I am very honoured and privileged to have played with these two players because they are the two best players I have played with. Gerrard was more complete because he had everything. He has power and stamina, heading and shooting but Totti is just Totti.
He is a technical genius. He is so big in Rome and he was a really really nice guy. I had a good friendship with and I still have. Being able to be a part of those players history, that's a very amazing thing. When I retire I know I have played with those guys. I shall do my best and help them and be friends with them and learn from them. Can't explain what you learn, but it's certain things what they do that just gets in your head. It was a big honour.
Who do you think is better out of the both?
They are so different that you can't compare. They two are the best I have played with but they are so different and you can't compare the players. I am just happy that I have played with both of them.
Do you still follow Liverpool?
Yes, of course. Every game.
So what do you think about Jurgen Klopp?
I love Jurgen Klopp first of all. His emotions, his passion for the team, the way he is playing his football, the high pressing game. I think it may be too soon to fight for the title this year but they have started too good so maybe they can do it this year also. Next year definitely (they can do it). I think Manchester City this year is going to be very strong but the way Liverpool are playing now I think they can challenge.
And also Liverpool don't have so many games. They don't have Europe. They don't have all these games and I think that's helping.
Who was the best player you have ever played with and against?
With is Gerrard and Totti but have to say, Gerrard because he was more complete. Played against, well I have played against Gerrard also but I'll say (Lionel) Messi.
You have played in top football leagues like Ligue 1, the English Premier League, Serie A. To which of these leagues can you compare Indian Super League to?
It's different. We have to understand that these (European) leagues have been going on for many many years. The Indian Super League has just started. So it takes time to build the League and build the teams and the reputation. My target is to help Indian players get abroad. Give them experience and help them able to get a chance to play abroad. And about the Indian Super League, I learned two days ago that it was the third most viewed league last year.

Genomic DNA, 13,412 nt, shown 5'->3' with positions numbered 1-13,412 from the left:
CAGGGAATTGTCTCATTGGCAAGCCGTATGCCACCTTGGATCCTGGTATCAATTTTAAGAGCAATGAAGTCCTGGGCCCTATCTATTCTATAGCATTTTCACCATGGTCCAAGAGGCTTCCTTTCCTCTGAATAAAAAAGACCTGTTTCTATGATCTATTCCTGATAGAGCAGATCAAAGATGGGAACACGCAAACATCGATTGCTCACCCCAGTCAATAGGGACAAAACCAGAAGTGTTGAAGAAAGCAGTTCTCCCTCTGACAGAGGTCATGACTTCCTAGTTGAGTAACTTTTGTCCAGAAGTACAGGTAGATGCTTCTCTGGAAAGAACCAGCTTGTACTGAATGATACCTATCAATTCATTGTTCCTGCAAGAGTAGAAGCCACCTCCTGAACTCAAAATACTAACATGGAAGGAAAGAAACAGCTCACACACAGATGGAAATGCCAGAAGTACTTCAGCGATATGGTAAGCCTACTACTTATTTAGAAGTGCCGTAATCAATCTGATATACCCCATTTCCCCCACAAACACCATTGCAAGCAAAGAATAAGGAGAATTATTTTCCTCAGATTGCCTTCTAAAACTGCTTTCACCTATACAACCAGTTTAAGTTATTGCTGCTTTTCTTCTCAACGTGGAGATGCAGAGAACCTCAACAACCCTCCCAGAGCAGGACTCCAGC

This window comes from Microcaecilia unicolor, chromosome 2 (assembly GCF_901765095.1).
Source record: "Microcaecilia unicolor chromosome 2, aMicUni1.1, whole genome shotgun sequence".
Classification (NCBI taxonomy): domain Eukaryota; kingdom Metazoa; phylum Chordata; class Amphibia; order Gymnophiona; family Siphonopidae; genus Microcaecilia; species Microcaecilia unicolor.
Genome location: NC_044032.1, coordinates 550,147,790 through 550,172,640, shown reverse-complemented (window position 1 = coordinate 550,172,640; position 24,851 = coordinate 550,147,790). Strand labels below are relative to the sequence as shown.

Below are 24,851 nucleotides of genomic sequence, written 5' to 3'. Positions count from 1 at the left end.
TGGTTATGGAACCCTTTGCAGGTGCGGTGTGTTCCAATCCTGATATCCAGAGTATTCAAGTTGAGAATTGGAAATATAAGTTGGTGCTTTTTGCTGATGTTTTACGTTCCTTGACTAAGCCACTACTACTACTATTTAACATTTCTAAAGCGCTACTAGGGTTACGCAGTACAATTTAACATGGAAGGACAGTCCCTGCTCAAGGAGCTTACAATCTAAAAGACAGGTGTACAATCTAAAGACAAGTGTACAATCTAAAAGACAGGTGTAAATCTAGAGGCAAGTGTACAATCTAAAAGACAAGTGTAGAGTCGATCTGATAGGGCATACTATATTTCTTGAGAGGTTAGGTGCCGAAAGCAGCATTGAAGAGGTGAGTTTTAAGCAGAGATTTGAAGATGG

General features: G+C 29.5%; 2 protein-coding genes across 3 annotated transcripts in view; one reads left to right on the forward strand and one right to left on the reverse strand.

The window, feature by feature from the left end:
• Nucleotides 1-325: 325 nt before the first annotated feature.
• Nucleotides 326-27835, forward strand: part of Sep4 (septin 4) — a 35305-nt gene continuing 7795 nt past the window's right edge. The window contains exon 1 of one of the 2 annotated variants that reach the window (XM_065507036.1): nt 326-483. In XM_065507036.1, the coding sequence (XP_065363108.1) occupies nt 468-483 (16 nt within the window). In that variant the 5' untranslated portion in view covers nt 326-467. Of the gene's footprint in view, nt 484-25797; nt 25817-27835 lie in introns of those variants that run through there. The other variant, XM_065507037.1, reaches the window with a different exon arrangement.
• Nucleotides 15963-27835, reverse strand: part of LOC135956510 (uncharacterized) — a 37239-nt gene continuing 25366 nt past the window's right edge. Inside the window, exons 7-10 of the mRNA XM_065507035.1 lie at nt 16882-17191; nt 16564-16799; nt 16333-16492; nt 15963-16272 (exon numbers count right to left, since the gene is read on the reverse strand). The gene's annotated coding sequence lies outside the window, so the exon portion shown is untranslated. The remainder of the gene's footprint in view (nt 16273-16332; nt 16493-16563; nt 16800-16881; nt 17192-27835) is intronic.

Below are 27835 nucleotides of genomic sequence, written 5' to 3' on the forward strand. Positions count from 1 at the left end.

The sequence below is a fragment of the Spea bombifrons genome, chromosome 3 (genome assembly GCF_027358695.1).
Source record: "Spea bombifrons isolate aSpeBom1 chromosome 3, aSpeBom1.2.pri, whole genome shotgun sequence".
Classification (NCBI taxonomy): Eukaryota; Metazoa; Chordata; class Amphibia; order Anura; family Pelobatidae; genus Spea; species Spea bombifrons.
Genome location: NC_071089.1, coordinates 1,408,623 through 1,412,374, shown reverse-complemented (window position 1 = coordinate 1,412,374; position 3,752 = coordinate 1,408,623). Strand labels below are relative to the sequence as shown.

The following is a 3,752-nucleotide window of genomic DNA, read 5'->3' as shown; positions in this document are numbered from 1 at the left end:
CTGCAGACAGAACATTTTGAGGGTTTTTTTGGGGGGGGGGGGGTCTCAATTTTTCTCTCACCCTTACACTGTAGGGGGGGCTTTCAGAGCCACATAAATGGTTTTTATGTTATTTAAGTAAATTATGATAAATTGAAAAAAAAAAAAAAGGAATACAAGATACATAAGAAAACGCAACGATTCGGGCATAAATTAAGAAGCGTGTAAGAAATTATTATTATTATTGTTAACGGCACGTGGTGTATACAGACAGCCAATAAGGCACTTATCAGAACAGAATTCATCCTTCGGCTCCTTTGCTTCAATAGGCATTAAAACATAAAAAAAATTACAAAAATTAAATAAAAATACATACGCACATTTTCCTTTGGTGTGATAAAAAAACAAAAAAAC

This tells you something. It gets bigger every year, better every year. I see more and more players are coming. Even people in Norway have started asking me about the League and the players, how the standard is. They are willing to come and play here. Maybe next year we will see more and more players reaching here.
Who do you think is the player with the most potential among the Indians in the Chennaiyin squad?
I think Jeje (Lalpekhlua). He is a striker who can be really really good. He is good now, of course, but he can be even better. He is strong, powerful, can score goals. You have (Mehrajuddin) Wadoo. I think he can be a very good defender. Jayesh (Rane), he is more of a tactical player. They all have potential, it just depends on how they make their next steps.
How hard they work and how professional they are. They are professional. Those three players can go forward, but I think Jeje as a striker, because strikers gets seen more as they score goals. I think he is the one who can maybe go all the way.
What do you think Indian football needs to do to come up to the level of European nations?
Keep doing what they are doing. Bring in the experienced players from Europe, from the rest of the world. Have more sponsors. Have younger kids to play more organised because that's what we do in Europe. We start from a young age, play football in the streets but organised. Here in India you play football in the streets but there's no organization. Nothing, no coaches, nothing.
In Norway, UK and Italy you have more organised football. It takes time. From last year to this year there's a big difference for me. I see the Indian players are even better. They learn more, they work hard. Just keep doing what they are doing and it's going to be big.
What are your future plans? Would you like to be a manager someday?
Yes. I already started in Norway doing the license and maybe next year I will come back here as a coach. I will see. People already ask me about next. I would like to use my experience to help other young players and teams. Management is something I definitely want to do.